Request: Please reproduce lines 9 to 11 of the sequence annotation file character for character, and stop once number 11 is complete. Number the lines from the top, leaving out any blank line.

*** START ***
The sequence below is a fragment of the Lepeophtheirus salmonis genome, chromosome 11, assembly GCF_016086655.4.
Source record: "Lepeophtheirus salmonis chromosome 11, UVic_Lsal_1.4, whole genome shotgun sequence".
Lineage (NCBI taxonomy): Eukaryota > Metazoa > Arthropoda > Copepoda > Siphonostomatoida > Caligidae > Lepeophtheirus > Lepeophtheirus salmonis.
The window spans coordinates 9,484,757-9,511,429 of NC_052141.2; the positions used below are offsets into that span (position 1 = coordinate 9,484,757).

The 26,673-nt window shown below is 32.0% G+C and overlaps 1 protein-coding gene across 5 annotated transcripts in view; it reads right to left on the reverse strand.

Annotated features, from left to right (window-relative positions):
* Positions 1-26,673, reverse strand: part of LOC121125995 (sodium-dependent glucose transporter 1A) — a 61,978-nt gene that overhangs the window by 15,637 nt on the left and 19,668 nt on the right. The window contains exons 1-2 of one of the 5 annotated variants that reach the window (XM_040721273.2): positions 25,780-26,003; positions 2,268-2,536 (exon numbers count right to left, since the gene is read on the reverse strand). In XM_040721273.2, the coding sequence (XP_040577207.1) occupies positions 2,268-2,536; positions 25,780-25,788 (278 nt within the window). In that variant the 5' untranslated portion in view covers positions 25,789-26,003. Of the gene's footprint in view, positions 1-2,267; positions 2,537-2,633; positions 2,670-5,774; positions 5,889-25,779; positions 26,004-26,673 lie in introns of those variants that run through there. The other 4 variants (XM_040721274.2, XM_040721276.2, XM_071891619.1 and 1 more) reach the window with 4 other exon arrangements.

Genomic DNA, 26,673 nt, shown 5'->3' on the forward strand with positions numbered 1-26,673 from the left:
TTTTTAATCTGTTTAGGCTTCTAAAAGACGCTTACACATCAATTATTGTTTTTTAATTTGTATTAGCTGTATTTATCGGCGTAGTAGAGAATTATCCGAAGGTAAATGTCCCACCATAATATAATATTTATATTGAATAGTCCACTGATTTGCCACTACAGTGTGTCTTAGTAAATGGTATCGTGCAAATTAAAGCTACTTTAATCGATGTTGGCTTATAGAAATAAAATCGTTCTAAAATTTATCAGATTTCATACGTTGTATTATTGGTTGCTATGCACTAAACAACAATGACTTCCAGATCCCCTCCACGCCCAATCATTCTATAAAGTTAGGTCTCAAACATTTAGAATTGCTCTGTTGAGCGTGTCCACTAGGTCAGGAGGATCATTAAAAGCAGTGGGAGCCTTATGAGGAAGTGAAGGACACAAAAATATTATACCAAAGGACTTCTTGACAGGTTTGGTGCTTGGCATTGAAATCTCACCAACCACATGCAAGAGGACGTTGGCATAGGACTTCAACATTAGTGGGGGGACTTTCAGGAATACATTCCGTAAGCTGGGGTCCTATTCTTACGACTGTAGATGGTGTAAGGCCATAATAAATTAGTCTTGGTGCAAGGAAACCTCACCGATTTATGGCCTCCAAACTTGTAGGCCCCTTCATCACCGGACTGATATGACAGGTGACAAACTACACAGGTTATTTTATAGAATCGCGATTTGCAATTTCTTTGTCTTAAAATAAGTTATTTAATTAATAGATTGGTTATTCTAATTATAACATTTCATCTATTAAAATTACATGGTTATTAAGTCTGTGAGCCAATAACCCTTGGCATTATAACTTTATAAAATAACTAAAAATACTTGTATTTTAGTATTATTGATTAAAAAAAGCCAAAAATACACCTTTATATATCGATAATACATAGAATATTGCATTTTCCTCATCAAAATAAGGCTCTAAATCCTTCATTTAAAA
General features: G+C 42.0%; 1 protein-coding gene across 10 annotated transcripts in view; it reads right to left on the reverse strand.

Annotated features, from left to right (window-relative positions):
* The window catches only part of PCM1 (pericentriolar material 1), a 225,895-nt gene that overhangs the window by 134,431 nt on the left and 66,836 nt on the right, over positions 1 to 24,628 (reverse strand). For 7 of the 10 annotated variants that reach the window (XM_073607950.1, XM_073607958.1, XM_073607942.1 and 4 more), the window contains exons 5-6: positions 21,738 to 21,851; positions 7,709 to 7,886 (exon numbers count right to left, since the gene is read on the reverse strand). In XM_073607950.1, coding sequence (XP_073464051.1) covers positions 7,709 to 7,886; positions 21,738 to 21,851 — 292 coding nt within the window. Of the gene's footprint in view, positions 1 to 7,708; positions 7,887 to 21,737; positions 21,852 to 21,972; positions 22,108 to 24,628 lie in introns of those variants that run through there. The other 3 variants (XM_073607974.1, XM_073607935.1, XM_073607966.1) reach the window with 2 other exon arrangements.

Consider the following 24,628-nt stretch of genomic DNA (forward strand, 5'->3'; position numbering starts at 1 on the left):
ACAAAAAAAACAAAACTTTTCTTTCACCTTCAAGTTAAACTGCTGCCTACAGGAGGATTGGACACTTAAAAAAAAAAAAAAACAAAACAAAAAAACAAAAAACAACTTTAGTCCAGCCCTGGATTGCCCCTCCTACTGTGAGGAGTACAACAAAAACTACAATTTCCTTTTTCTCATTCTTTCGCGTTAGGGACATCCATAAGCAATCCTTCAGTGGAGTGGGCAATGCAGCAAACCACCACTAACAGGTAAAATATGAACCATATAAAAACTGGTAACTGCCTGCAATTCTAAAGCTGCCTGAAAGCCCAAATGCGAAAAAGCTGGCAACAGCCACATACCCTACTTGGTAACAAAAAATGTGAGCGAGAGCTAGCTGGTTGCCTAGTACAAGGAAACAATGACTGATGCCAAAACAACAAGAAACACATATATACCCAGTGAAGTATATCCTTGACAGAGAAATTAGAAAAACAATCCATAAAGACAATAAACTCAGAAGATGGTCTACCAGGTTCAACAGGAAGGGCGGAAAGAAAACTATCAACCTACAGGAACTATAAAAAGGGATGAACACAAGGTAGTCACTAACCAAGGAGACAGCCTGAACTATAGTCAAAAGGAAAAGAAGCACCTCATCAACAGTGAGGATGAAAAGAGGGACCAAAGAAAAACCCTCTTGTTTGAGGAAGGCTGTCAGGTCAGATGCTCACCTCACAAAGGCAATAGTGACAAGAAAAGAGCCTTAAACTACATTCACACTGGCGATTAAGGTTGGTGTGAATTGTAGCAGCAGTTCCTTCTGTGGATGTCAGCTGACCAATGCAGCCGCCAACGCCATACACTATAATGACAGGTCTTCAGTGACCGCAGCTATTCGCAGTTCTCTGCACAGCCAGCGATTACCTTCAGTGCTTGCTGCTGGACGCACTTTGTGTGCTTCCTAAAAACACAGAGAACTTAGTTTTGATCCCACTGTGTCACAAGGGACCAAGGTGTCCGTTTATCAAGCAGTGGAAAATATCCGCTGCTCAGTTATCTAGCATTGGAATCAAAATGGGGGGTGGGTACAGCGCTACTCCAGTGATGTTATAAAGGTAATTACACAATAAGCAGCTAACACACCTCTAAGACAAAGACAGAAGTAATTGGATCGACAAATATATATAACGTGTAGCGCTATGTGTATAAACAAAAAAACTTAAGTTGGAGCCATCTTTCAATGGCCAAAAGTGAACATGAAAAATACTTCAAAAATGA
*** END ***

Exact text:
TTTTTAATCTGTTTAGGCTTCTAAAAGACGCTTACACATCAATTATTGTTTTTTAATTTGTATTAGCTGTATTTATCGGCGTAGTAGAGAATTATCCGAAGGTAAATGTCCCACCATAATATAATATTTATATTGAATAGTCCACTGATTTGCCACTACAGTGTGTCTTAGTAAATGGTATCGTGCAAATTAAAGCTACTTTAATCGATGTTGGCTTATAGAAATAAAATCGTTCTAAAATTTATCAGATTTCATACGTTGTATTATTGGTTGCTATGCACTAAACAACAATGACTTCCAGATCCCCTCCACGCCCAATCATTCTATAAAGTTAGGTCTCAAACATTTAGAATTGCTCTGTTGAGCGTGTCCACTAGGTCAGGAGGATCATTAAAAGCAGTGGGAGCCTTATGAGGAAGTGAAGGACACAAAAATATTATACCAAAGGACTTCTTGACAGGTTTGGTGCTTGGCATTGAAATCTCACCAACCACATGCAAGAGGACGTTGGCATAGGACTTCAACATTAGTGGGGGGACTTTCAGGAATACATTCCGTAAGCTGGGGTCCTATTCTTACGACTGTAGATGGTGTAAGGCCATAATAAATTAGTCTTGGTGCAAGGAAACCTCACCGATTTATGGCCTCCAAACTTGTAGGCCCCTTCATCACCGGACTGATATGACAGGTGACAAACTACACAGGTTATTTTATAGAATCGCGATTTGCAATTTCTTTGTCTTAAAATAAGTTATTTAATTAATAGATTGGTTATTCTAATTATAACATTTCATCTATTAAAATTACATGGTTATTAAGTCTGTGAGCCAATAACCCTTGGCATTATAACTTTATAAAATAACTAAAAATACTTGTATTTTAGTATTATTGATTAAAAAAAGCCAAAAATACACCTTTATATATCGATAATACATAGAATATTGCATTTTCCTCATCAAAATAAGGCTCTAAATCCTTCATTTAAAA
General features: G+C 42.0%; 1 protein-coding gene across 10 annotated transcripts in view; it reads right to left on the reverse strand.

Annotated features, from left to right (window-relative positions):